By Darlene Donloe
CRENSHAW — A who’s who of the Los Angeles arts community has been named by Destination Crenshaw as the first seven cohort of artists for the South Los Angeles-based project.
Charles Dickson, Melvin Edwards, Maren Hassinger, Artis Lane, Alison Saar, Kehinde Wiley and Brenna Youngblood, all familiar names to art enthusiasts, have been commissioned to create artworks for the highly anticipated Destination Crenshaw development.
The group is the first of 100 artists who will create works for Destination Crenshaw, reportedly making the $100 million public-private project the largest commissioned initiative ever undertaken by and for Black artists.
The group will create sculptures, including a monument by Wiley for Sankofa Park, the northernmost public gathering place being created by the project, as well as for various sites along the route. The project is bordered by Vernon Avenue on the north and Slauson Avenue on the south.
Each artist’s works will be situated along the boulevard according to themes: improvisation, firsts, dreams and togetherness.
Charles Dickson, who in 1992 commemorated the Rev. Martin Luther King Jr.’s birthday with a 14-foot bronze and concrete sculpture in Watts, beating out 35 other artists in a competition sponsored by the city Community Redevelopment Agency to create the memorial, will develop new artwork for Destination Crenshaw.
Dickson, 73, an artist in residence at the famous Watts Towers Arts Center, is creating a piece that features three, 10-foot-high, highly-polished stainless steel Senufo sculpture pieces highlighting low-rider cars with a bumper-like finish.
“I’m creating a new paradigm in public art,” said Dickson who became inspired with sculpture at the age of 5 after watching a neighbor sculpt with a penknife. “It was a real collaboration with Perkins + Wills (project designers). I wanted to focus my attention on the car culture that cruises down Crenshaw Boulevard.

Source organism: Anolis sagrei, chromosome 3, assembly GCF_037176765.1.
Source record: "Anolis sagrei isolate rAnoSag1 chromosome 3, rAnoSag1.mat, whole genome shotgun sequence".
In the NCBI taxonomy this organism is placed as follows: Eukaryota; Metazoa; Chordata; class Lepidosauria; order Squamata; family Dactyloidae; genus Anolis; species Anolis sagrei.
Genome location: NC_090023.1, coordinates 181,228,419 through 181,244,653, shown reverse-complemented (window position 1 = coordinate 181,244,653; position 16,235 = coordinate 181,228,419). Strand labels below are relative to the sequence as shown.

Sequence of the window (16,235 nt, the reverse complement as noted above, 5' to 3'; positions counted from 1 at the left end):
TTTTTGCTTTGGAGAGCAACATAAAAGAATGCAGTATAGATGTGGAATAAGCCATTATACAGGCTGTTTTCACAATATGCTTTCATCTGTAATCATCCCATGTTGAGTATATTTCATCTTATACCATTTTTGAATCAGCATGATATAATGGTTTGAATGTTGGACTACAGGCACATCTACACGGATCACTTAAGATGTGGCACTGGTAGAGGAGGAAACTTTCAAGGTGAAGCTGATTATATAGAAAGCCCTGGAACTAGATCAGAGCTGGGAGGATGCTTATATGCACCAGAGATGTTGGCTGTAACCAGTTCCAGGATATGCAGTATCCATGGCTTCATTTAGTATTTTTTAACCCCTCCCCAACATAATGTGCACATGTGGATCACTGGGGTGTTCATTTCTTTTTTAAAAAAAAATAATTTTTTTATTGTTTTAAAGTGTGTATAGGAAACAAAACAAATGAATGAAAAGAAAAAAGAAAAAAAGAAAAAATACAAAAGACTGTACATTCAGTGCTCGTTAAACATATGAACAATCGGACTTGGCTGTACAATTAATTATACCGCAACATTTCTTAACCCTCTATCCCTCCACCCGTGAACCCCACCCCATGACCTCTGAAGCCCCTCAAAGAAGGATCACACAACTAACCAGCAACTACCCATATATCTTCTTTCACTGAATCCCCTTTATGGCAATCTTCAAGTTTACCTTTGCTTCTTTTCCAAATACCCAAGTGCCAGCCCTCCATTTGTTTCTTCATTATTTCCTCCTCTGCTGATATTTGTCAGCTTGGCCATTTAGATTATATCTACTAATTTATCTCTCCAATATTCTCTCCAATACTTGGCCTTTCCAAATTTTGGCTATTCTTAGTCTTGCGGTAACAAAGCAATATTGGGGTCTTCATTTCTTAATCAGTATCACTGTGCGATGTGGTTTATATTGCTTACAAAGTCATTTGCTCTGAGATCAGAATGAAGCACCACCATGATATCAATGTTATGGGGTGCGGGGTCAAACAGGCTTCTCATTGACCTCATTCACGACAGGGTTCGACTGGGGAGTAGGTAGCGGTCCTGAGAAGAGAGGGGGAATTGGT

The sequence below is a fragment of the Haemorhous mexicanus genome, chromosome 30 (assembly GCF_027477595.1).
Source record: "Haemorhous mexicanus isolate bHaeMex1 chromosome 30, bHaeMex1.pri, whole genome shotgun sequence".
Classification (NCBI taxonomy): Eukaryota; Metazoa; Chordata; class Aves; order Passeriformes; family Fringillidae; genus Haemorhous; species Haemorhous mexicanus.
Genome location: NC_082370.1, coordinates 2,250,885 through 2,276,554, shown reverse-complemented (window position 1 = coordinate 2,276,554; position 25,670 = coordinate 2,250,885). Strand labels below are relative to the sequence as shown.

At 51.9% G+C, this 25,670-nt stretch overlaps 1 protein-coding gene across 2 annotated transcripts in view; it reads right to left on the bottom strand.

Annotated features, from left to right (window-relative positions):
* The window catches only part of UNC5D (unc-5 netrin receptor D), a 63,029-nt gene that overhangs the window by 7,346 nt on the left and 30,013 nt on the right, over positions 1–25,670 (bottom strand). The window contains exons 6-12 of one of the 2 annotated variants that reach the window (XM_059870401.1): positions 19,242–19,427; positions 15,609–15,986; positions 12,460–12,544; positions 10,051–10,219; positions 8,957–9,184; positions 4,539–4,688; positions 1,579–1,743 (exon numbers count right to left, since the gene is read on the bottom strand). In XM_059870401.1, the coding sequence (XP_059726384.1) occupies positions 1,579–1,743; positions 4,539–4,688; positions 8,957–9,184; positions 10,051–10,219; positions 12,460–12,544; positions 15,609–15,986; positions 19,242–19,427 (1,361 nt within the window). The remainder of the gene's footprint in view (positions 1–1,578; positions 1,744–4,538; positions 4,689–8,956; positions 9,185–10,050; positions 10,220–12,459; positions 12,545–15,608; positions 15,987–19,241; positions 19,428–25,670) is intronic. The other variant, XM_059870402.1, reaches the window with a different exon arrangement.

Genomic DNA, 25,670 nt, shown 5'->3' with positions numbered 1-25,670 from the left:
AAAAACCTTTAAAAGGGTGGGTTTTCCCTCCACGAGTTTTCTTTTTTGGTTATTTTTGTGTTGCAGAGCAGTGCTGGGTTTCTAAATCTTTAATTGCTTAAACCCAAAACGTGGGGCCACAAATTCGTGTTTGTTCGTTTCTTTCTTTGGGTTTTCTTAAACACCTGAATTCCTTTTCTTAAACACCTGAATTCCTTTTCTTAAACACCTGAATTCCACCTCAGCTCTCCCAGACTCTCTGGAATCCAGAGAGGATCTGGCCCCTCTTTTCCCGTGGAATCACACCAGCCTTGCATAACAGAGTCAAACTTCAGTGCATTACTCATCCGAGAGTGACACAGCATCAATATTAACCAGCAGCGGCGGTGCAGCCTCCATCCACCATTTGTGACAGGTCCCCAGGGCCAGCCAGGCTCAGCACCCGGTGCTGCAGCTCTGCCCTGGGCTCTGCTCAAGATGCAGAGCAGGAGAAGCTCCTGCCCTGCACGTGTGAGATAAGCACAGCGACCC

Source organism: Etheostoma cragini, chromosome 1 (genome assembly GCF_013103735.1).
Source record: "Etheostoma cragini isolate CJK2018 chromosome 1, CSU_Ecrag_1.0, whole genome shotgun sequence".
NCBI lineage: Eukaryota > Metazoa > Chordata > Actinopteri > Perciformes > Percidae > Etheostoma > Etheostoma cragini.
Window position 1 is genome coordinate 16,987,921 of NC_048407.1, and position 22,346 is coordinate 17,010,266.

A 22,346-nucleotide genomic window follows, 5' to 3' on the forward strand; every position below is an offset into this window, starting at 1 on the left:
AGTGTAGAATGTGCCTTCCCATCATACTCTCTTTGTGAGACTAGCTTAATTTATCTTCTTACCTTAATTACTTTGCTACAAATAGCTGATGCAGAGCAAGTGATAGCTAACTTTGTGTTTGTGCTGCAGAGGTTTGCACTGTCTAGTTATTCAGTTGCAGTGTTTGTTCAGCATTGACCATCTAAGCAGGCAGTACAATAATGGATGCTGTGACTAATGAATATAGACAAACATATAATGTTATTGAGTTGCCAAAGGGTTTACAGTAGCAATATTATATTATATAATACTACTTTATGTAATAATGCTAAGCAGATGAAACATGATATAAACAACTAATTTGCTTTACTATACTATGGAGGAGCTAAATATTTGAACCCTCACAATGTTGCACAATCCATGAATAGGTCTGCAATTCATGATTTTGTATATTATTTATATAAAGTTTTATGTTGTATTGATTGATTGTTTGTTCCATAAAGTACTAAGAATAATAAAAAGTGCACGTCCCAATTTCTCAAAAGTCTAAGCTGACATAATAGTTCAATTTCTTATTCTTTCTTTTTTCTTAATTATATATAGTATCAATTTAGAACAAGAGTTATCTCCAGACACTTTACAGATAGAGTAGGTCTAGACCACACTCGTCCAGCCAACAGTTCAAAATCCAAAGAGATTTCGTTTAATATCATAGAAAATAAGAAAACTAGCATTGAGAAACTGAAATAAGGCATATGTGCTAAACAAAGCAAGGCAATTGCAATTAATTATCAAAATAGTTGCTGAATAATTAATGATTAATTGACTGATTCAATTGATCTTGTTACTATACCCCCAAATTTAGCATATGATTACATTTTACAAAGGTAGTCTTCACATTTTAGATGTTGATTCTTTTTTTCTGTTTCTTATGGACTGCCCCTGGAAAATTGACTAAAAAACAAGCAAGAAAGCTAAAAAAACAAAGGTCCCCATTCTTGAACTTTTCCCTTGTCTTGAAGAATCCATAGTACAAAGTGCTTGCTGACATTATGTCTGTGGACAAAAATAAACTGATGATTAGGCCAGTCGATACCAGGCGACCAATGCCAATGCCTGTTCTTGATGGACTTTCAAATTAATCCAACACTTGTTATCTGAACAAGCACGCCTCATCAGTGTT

“We wanted to magnify that expression of custom cars and being motivated by the individualism that comes out of that. My plan was to take cars and make a cluster that looks like a tree. On top will be the crown that holds the cars and a morphed engine that represents all aspects of the engine itself.”
Dickson said he made the initial figures from Senufo wood, foam and Bondo, which “is how cars were made in the 20s.” He said the cars’ lights “will be illuminated by fiber optic cable.”
“My expression for that is the spiritual connections from the past to the future,” Dickson said. “We can’t see spirit but we do see the expression of light in terms of spirits — like an aura. The best way to show it was to show light coming from African objects. It was important to have that representation.”
Dickson said it was important for him to build a language through his art that spoke of culture.
“Part of what I do is filling in the dots,” said Dickson, who feels honored to represent the community the way he knows he’s able to. “I have made it my life’s career to fill in those dots with cultural icons to represent this Black community and culture. I’ve built a vocabulary so that the community can read it and understand their position in it.”
Dickson said he wants to empower the community “to reach high.”
“I want us to leave examples for people in the community to gather around and say we are a part of this and say and recognize that it’s important,” he said.
Dickson applauds Destination Crenshaw’s efforts.
“I think it’s a good innovative thought for the community to express art openly along a corridor,” Dickson said. “People will visit the corridor and acknowledge the art and the community. This is progressive. It needed to happen a long time ago.
“It’s important that we leave our mark and cultural expressions,” he added. I feel comfortable that the piece I created will do just that. I’m very excited about the next possibilities.”